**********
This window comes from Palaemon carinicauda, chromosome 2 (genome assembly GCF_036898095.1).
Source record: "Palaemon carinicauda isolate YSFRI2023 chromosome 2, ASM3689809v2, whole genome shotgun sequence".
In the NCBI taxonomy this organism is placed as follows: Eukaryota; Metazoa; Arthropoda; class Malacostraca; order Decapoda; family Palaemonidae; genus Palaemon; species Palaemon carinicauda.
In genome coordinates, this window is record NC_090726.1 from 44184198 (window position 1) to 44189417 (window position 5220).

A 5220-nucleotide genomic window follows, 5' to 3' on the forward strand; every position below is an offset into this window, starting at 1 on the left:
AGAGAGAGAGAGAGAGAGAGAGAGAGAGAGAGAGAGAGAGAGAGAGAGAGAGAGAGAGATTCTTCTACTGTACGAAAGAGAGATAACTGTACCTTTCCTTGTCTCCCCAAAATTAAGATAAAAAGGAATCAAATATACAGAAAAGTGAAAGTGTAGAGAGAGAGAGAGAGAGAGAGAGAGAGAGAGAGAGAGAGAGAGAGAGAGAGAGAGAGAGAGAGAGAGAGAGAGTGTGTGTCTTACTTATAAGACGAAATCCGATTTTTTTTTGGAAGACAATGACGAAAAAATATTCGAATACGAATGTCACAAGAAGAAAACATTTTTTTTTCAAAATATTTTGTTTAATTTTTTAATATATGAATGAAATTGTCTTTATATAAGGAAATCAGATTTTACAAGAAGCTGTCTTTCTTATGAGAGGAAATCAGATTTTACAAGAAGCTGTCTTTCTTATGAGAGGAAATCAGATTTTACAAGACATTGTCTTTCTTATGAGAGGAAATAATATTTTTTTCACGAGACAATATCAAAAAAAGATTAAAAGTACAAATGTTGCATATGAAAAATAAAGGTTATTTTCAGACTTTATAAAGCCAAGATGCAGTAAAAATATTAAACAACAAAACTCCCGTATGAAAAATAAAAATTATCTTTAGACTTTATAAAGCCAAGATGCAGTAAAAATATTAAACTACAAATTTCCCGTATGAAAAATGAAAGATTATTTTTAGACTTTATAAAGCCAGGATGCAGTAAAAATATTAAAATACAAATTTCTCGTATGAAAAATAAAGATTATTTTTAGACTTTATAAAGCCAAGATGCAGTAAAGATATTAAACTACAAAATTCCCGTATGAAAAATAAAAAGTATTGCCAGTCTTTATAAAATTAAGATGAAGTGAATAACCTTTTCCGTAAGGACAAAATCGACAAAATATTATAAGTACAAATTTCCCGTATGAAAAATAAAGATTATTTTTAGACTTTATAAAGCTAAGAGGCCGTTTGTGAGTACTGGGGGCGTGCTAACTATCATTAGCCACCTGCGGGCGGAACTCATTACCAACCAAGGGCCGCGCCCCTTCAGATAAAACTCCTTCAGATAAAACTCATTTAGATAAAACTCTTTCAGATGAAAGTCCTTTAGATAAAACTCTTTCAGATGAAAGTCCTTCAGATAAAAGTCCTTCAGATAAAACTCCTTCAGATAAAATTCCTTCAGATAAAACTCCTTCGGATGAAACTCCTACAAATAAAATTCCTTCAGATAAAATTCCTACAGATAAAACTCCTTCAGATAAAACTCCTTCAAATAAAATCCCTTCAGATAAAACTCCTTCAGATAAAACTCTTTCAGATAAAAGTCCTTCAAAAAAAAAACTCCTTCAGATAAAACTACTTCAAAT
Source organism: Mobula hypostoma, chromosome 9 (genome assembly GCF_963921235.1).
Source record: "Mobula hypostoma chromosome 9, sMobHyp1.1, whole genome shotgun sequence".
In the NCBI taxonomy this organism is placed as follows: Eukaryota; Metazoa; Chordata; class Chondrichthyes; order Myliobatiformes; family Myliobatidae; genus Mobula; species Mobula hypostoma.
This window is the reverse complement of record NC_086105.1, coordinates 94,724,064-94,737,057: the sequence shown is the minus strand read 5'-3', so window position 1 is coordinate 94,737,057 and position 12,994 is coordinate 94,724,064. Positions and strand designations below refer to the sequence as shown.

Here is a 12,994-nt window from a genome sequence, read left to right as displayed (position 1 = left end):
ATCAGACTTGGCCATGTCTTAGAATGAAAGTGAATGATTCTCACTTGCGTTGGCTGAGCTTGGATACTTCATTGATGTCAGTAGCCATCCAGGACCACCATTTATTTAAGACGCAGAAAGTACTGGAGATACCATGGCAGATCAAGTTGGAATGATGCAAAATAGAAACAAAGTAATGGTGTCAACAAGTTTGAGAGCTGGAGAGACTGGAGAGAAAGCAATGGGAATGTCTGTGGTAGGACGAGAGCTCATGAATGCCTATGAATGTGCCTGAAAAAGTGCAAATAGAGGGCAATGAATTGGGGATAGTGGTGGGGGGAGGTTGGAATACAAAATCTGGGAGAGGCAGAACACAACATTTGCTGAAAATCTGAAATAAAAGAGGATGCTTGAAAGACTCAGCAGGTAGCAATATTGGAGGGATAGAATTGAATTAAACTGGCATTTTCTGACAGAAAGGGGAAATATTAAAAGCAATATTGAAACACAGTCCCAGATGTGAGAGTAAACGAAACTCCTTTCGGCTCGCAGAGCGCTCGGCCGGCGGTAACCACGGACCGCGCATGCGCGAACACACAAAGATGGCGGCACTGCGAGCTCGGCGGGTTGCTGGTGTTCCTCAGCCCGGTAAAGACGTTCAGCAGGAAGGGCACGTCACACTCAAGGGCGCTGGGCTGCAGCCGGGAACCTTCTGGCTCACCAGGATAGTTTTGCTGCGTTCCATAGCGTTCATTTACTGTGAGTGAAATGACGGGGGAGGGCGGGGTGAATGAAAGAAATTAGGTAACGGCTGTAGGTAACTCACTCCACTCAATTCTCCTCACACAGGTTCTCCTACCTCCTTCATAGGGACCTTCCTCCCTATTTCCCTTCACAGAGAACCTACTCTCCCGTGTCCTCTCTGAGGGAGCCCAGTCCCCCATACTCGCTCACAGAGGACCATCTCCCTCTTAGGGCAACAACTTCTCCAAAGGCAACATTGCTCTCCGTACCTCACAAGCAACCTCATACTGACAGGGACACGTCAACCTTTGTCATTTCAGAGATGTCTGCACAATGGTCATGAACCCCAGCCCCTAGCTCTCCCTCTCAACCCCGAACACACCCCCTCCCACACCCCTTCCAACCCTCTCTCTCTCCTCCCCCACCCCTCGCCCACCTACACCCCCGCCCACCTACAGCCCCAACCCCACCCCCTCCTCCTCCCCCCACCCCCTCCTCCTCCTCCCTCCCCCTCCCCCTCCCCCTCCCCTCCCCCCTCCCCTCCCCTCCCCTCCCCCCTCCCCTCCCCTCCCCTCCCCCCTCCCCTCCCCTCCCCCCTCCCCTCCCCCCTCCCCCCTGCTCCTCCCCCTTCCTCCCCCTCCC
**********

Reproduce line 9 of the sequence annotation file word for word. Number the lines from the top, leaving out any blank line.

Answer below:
In the NCBI taxonomy this organism is placed as follows: Eukaryota; Metazoa; Chordata; class Chondrichthyes; order Myliobatiformes; family Myliobatidae; genus Mobula; species Mobula hypostoma.